The University of Illinois at Urbana-Champaign, Carleton College, and Oberlin College will be the first three universities to use College Greenlight to connect with students.
“As the largest university in the state, we are committed to serving the diverse students in Illinois,” said Stacey Kostell, University of Illinois director of admissions. “We are looking forward to connecting with high-achieving students through College Greenlight to help us meet that mission.”
About College Greenlight
College Greenlight is an online portal for first-generation and traditionally underserved students that makes it possible for them to discover, apply to and attend colleges that fit them academically, socially and financially. In addition, it provides high school counselors and community-based organizations a free platform to provide support to those students throughout the college search and admissions process. College Greenlight is a service provided by Cappex.com, a leading college search website that has relationships with hundreds of colleges nationwide and more than five years of experience helping millions of students achieve their college dreams. It is committed to the belief that all students deserve to attend a college that will allow them to succeed to their fullest potential. For more information, visit http://www.collegegreenlight.com.
Two high school seniors, Maria Zilberman and Walter Chang, have been awarded Cappex’s newest scholarships, the Rock Star and the College Pro, worth a combined $7,500.
|Rock Star Scholarship Winner:
Maria Zilberman, from North Miami Beach, Fla., plans on attending college this fall to study pre-medicine.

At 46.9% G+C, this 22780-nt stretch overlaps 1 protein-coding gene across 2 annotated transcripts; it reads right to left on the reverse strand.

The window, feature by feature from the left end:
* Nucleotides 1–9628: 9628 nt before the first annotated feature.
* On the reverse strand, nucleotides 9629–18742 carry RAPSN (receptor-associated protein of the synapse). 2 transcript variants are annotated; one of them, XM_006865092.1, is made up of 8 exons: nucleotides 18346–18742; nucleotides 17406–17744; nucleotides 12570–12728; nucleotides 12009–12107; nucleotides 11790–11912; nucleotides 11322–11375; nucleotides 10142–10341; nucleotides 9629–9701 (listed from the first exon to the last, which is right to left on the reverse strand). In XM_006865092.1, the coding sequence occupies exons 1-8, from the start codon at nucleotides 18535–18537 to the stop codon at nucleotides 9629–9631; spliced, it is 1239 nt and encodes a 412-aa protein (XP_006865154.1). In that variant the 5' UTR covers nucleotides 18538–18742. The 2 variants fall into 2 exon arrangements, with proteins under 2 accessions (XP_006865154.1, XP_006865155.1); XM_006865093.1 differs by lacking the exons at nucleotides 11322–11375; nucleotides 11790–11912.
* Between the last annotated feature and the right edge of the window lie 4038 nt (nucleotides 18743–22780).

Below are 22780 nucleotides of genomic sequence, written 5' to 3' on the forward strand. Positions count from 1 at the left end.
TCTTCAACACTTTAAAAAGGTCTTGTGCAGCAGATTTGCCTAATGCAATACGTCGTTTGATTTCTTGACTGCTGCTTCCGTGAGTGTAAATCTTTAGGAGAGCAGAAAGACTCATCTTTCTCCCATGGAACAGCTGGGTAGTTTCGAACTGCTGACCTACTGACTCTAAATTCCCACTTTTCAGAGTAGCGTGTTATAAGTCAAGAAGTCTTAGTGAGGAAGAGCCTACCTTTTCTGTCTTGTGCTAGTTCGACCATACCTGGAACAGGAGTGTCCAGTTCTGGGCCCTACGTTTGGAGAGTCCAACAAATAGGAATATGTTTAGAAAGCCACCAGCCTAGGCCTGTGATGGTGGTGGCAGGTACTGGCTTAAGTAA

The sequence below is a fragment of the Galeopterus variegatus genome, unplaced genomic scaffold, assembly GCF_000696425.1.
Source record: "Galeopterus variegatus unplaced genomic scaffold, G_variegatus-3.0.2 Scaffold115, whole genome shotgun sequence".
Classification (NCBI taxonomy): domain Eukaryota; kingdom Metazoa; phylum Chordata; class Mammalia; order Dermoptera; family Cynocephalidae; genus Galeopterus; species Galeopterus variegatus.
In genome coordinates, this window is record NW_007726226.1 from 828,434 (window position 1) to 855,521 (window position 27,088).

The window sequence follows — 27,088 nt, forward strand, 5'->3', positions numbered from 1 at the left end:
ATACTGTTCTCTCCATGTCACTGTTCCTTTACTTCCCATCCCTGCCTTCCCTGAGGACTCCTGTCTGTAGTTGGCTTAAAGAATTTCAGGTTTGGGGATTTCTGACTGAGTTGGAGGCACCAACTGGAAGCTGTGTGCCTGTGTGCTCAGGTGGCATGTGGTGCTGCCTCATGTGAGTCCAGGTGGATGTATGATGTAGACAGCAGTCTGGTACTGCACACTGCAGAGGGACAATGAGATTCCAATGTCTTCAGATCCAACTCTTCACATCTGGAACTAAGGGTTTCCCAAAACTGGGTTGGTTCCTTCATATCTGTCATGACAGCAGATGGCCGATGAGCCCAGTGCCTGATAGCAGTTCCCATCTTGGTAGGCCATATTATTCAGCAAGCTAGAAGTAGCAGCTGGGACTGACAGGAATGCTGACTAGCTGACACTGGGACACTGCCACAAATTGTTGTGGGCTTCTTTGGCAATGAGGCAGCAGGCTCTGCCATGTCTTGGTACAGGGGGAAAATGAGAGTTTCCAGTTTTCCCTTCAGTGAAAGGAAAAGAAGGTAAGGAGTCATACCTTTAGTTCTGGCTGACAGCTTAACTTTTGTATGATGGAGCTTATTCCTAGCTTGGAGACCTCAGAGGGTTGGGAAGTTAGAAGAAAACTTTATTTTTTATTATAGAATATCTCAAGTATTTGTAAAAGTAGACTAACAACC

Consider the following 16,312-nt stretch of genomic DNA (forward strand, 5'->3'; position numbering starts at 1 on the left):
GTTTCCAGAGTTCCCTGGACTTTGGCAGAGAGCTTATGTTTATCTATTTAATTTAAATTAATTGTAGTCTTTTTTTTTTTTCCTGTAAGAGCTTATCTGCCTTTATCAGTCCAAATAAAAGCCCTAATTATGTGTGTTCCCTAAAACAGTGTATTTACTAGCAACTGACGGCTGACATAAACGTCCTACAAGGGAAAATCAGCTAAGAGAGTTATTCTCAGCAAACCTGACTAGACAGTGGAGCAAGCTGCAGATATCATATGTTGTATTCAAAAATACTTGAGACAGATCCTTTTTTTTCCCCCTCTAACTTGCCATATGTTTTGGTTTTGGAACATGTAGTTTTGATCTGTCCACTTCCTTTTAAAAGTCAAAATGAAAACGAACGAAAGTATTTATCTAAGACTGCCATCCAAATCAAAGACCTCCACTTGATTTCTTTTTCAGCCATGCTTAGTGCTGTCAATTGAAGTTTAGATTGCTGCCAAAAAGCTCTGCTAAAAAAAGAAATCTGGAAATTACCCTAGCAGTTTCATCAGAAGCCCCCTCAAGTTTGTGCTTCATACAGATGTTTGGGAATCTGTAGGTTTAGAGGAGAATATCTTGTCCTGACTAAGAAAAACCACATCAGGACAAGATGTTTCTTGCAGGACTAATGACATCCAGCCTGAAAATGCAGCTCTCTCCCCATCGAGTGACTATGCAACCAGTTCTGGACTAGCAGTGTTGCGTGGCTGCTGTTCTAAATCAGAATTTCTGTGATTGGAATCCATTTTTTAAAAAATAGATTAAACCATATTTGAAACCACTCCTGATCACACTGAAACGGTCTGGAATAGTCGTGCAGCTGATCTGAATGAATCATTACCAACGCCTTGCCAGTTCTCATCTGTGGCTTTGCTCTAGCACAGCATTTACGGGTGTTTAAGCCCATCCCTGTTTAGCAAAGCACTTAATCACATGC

|College Pro Scholarship Winner:
Walter Chang, from Houston, Texas, will attend college in the fall to study engineering and musical performance.
Zilberman and Chang qualified for the scholarships by playing the “Cappex Cap Challenge,” where students collect virtual “cap” badges for completing key activities in their college searches. After earning at least 10 badges in the Cap Challenge, students become eligible to apply for special Cappex-sponsored scholarships. Examples of virtual badges include:
- Leader (Abe Lincoln hat) : For sharing leadership examples
- Artsy (beret): For providing accomplishments in the arts
- Volunteer (halo): For detailing how you’ve helped your community
- Yeeehaw!!! (cowboy hat): For representing a western state
- Road Warrior (roadster): For using the “Cappex Campus Visit Planner” to plan a college road trip
- College Reviewer (fedora with press pass): For providing a college review
Zilberman, of North Miami Beach, Fla., qualified for the $5,000 Rock Star Scholarship by collecting 25 badges, but it was her outstanding leadership in founding her high school’s international humanitarian club that won her the scholarship.